Warwick B Elley
Emeritus Professor of Education
(Rothesay Bay, Auckland)


The worst thing about the TV series The Ridges is seeing 18-year-old Jaime living her life seemingly under her mother’s control. Grow up, Jaime. Let’s see the real you.
Margaret Bongard
(Grey Lynn, Auckland)

People take their life chances based on talent, inclination and availability. No one’s going to offer Sally Ridge a job at Woolies. Rather than disdain the Ridges for being in work, we can just change channels.
Alan Beck


It is naive and ill-informed to argue the welfare changes are about “championing vulnerable people” (Editorial, September 29). These reforms are shaped by a punitive and authoritarian approach to welfare in which children’s needs are at the bottom of the list. Why has child poverty beenreduced to parental obligations and parental employment, and what will happen to children whose mothers can’t get work, even when that work is consistent with their children’s needs? The editorial is conspicuously silent on child poverty at a time when that has become one of the central issues facing this country. It echoes the Social Development Minister’s rhetoric in which it is implied that all benefi ciaries fail to care adequately for their children, despite evidence to the contrary.
Mike O’Brien
Convenor, Child Poverty Action Group


Denys Trussell (Letters, October 6) asks how many people use the rapidly shrinking rail passenger service between Auckland and Wellington. The answer, of course, is very few. Could this be because many of us who live along or within easy reach of the line can no longer get on the trains? Most of the stops were axed earlier this year. Apparently, the Overlander is now a tourist service and not a realistic transport option for those of us who prefer trains to planes or cars. It is most frustrating to hear and see the train but not be able to get on it. What a step backwards when climate change is rapidly becoming the major issue both nationally and internationally.
Mary Scobie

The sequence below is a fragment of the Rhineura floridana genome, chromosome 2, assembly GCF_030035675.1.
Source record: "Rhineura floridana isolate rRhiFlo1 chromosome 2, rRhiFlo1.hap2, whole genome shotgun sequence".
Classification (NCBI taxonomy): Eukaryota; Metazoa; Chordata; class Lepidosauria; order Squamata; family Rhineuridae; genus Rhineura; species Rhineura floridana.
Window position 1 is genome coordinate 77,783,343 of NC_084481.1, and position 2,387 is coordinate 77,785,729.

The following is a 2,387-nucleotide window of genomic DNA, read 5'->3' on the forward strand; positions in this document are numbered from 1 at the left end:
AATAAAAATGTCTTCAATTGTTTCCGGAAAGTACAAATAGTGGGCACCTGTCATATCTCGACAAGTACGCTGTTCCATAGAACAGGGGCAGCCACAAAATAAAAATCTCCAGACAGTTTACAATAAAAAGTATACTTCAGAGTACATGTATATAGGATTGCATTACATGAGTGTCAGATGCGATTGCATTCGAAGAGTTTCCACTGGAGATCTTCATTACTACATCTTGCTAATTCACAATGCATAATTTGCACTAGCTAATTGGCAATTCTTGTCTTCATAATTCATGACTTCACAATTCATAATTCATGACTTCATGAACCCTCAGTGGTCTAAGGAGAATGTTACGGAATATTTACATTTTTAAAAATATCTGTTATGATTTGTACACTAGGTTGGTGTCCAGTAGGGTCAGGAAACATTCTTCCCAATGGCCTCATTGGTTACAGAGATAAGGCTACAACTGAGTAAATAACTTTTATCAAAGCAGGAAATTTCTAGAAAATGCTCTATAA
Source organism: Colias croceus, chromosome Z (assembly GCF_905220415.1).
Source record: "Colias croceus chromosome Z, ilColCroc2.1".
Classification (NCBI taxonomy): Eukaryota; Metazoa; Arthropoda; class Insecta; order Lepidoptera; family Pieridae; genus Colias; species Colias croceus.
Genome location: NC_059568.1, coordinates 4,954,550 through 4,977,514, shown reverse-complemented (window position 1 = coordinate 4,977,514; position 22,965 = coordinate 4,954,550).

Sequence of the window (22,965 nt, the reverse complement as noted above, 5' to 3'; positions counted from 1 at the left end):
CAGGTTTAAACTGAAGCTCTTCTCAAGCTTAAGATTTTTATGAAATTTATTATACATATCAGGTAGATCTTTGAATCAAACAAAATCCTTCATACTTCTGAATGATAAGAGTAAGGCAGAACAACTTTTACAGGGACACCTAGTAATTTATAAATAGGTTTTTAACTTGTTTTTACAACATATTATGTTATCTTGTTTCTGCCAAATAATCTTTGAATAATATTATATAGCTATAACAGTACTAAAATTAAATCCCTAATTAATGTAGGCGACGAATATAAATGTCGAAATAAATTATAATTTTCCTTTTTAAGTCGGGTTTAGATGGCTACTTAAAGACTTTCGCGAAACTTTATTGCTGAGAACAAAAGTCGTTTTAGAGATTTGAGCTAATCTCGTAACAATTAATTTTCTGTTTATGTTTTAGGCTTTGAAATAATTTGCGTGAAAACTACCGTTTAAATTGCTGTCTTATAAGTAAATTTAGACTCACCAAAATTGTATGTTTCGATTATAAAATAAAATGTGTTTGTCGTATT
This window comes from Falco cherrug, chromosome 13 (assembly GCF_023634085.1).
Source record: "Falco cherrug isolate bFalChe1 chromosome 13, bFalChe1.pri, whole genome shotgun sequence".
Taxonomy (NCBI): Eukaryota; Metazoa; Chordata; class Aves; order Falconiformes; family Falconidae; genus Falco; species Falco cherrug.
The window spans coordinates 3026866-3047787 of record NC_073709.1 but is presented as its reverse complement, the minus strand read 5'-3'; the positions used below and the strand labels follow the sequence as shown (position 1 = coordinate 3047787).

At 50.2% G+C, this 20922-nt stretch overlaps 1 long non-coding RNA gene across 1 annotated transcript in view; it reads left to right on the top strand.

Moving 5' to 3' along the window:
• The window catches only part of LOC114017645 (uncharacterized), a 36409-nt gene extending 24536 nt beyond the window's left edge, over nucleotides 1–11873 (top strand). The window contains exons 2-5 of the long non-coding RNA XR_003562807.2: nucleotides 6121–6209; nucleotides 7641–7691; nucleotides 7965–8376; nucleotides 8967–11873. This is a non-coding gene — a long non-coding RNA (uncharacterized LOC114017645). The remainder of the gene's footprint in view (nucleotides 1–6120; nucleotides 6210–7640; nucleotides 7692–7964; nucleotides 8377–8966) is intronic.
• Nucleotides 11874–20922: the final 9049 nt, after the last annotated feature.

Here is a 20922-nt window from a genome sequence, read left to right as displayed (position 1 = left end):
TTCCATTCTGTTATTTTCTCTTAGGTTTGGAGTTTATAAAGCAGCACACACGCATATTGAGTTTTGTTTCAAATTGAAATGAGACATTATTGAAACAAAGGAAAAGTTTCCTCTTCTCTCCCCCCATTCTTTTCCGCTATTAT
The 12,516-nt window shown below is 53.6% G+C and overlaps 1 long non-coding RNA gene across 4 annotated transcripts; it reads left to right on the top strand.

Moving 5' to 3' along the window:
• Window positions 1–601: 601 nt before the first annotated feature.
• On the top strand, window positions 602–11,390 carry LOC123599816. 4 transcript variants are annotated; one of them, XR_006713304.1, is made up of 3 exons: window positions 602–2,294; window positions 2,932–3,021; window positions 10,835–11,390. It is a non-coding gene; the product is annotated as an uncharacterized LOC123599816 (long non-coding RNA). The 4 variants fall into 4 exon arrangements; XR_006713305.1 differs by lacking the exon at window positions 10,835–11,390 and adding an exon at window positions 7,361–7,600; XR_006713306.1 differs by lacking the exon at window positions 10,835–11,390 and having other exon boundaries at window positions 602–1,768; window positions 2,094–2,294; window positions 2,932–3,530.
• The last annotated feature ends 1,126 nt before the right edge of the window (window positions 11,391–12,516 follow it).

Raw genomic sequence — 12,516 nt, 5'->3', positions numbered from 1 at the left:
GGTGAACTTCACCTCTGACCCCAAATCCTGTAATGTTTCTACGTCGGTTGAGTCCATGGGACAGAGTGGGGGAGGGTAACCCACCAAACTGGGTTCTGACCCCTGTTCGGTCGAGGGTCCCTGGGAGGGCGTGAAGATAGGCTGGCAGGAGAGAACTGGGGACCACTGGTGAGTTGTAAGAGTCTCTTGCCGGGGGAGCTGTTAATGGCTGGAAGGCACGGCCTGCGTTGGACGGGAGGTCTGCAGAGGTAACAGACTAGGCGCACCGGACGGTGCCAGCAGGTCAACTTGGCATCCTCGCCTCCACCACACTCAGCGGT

(Te Kuiti)


Discussing the September 15 article “Orchestral manoeuvres”, Robin Maconie (Letters, September 29) claims “comfortably tenured academics in our university music schools” should be speaking out in support of orchestral members. Academics I know have been debating this and making submissions to the Ministry for Culture and Heritage about the orchestra review. I spent many hours preparing a submission, and the University of Otago Music Department where I work also made a submission. We made it clear orchestral music needs to be nurtured and valued, and that all music followers would be affected if there were to be cutbacks. We have also responded to a misguided campaign from northern regions that would like to see just one orchestra serving the South Island. This would be disastrous for music in the south, with a flow-on effect to teachers, institutions and musical groups. The Southern Sinfonia, for example, has contributed to the development of many fine instrumentalists, conductors and composers, and has helped launch many fine careers – Jonathan Lemalu, Anna Leese and Tecwyn Evans, to name but three. We have also been appalled at the suggestion the NZSO might be disbanded (fortunately an option that has been discounted by the Government). This is a world-class orchestra and we should be treasuring it, not undermining it. We need it to bring the best of orchestral music to a wide range of New Zealanders. These views have been strongly expressed to the orchestra review and there has been plenty of community debate. I did not feel the need to trumpet my views to the media. However, that type of loud-mouthed lobbying seems to be the way of the world these days, so I guess if you can’t beat them, join them.
Anthony Ritchie
Associate Professor, Department of Music, University of Otago


I had to read the Maanu Paul article (“Legend in his ownership right”, October 6) twice – and there’s only one word to describe my feelings about it: gobsmacked! On first reading, I thought it was a gigantic spoof, but it seems he’s serious. It appears the Maori Council (according to Paul) wants nothing short of ownership of all New Zealand’s natural resources, and it will then proceed to charge the rest of us for the privilege of using them. At least he’s honest about what he wants. Isn’t it time we stopped thinking racially and accepted we are all one people, no matter what our background? Let’s respect one another’s cultures and traditions and look to a united future.